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RSS Sparks Feeding Frenzy

  |  May 20, 2005   |  Comments

RSS -- it's not just for bloggers anymore. Can advertisers and publishers find happiness as content disengages from the container?

Are you an advertiser, marketer, or publisher? Then it's time to get serious about this whole RSS (define) thing. Don't say we didn't warn you -- we've been telling you this was coming for the past couple years.

All signs point to the fact RSS is on the brink of mainstream adoption. Google, MSN, and Yahoo are developing strategies to encourage subscribers to feed at their feeds and to monetize those feeds with ads. Major agencies, such as Carat Interactive, have launched practices around blogs and feeds. Venture capitalist funds are flowing to firms such as NewsGator and FeedBurner. Acquisitions and rollups have begun in earnest: AskJeeves bought Bloglines; NewsGator snapped up FeedDemon this week.

Feeds drove just under 6 million page views to NYTimes.com in March. That's up 342 percent year over year, and a 39 percent jump over February's numbers. No wonder Martin Nisenholtz, SVP of digital operations at the New York Times Company told an audience at the Syndicate conference in New York earlier this week RSS will be an integral component of NYTimes.com's new monetization strategy.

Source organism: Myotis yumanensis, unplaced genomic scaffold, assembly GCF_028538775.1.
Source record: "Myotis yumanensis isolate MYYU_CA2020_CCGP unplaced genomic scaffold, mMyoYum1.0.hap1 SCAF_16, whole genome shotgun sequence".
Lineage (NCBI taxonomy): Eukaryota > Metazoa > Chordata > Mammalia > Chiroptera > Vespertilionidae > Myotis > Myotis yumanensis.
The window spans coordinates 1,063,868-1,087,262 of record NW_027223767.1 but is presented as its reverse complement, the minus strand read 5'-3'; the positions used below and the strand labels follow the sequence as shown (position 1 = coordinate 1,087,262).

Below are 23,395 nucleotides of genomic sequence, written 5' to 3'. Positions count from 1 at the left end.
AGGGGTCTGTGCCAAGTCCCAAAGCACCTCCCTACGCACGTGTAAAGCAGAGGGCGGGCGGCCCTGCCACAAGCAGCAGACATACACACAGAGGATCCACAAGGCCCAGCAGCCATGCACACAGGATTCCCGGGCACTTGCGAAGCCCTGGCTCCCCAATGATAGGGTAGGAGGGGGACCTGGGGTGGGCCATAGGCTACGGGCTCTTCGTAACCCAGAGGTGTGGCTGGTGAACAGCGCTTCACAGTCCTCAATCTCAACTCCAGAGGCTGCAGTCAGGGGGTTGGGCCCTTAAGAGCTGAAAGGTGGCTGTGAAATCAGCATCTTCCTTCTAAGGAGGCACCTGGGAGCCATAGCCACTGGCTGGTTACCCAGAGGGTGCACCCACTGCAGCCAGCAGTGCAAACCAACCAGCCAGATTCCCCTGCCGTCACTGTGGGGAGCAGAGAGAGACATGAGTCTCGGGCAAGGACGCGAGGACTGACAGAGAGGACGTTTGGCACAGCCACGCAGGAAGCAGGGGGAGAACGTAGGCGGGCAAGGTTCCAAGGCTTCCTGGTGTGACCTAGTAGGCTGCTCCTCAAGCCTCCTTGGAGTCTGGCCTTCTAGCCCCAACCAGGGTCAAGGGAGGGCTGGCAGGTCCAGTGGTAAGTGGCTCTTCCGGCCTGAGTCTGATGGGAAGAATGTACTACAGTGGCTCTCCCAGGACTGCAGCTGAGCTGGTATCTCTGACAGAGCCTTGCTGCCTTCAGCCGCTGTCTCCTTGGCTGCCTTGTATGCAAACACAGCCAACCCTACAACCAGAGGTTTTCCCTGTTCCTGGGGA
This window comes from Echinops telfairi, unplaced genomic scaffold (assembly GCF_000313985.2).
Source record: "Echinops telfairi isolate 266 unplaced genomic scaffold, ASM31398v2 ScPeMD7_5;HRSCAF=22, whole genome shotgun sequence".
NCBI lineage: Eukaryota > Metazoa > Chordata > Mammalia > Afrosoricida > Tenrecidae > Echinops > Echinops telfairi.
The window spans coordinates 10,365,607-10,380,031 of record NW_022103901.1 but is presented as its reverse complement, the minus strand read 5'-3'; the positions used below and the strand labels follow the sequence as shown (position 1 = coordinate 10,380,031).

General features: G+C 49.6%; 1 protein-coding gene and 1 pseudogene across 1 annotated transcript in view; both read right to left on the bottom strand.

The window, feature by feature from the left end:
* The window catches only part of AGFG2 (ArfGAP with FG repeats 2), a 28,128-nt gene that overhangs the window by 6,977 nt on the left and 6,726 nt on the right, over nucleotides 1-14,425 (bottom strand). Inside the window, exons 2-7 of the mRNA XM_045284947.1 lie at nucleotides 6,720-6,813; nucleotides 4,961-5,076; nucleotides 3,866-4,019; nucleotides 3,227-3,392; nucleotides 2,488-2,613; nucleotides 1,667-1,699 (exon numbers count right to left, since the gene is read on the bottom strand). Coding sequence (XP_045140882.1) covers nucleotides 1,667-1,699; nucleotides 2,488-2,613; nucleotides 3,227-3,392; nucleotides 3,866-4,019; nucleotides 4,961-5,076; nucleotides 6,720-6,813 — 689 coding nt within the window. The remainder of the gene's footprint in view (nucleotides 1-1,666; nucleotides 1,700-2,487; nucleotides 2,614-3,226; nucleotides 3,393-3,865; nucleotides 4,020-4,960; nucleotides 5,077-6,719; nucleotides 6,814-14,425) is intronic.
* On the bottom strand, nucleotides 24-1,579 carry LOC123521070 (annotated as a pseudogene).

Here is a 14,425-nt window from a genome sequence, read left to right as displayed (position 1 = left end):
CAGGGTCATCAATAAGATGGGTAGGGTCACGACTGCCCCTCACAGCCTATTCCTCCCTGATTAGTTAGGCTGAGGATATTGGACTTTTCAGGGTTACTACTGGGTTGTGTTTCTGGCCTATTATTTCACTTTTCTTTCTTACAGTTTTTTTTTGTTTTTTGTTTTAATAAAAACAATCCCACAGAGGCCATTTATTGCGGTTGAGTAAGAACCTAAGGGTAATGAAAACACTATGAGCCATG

"It's the fastest growing distribution channel that we have," said Nisenholtz unequivocally. "We've deliberately and very methodically gotten RSS out there."

The Gray Lady is hardly alone at the feeding trough. "Whether advertising will come to feeds is the wrong question," said Tim Ruder, VP of marketing at Washingtonpost.Newsweek Interactive. "The question is, how will it come?"

And as advertising comes, how will publishers and advertisers adopt to what's currently a plain-as-mud channel?

Syndication is already starting to wreak havoc in online travel and classified ads. Aggregators such as Oodle and Indeed.com scrape ads off publishers' sites and serve them up via RSS. Though not rendering site visits unnecessary, such services have the potential to severely chomp into page views. Growled Peter Horan, (still) CEO of About.com, "There's going to be some bloody wars over who gets the customer and who gets to monetize the customer."

RSS (and search) also affects publishers' brands. Feeds may be a great source of inbound traffic, but that traffic lands directly on the content, rarely passing through the front door, or home page, of a site. That's why About.com introduced a bouncing toolbar and logo that follow readers as they scroll down the page, said Horan. "We found we were getting 2,000 incremental subscriptions per day off of that bar, most of them from RSS feeds." About.com aggressively markets subscriptions to its own feeds. Horan calls them "the gift that keeps on giving."

"I'll do a lot for that long-term relationship," he vowed.

Other publishers, of course, are busy launching branded RSS readers. Still, say both Horan and Nisenholtz, most of their feed traffic comes from My Yahoo, not standalone readers. Yahoo made adding a feed a one-click no-brainer. Even so, About.com posted an RSS how-to for readers "because this is a high-equity activity."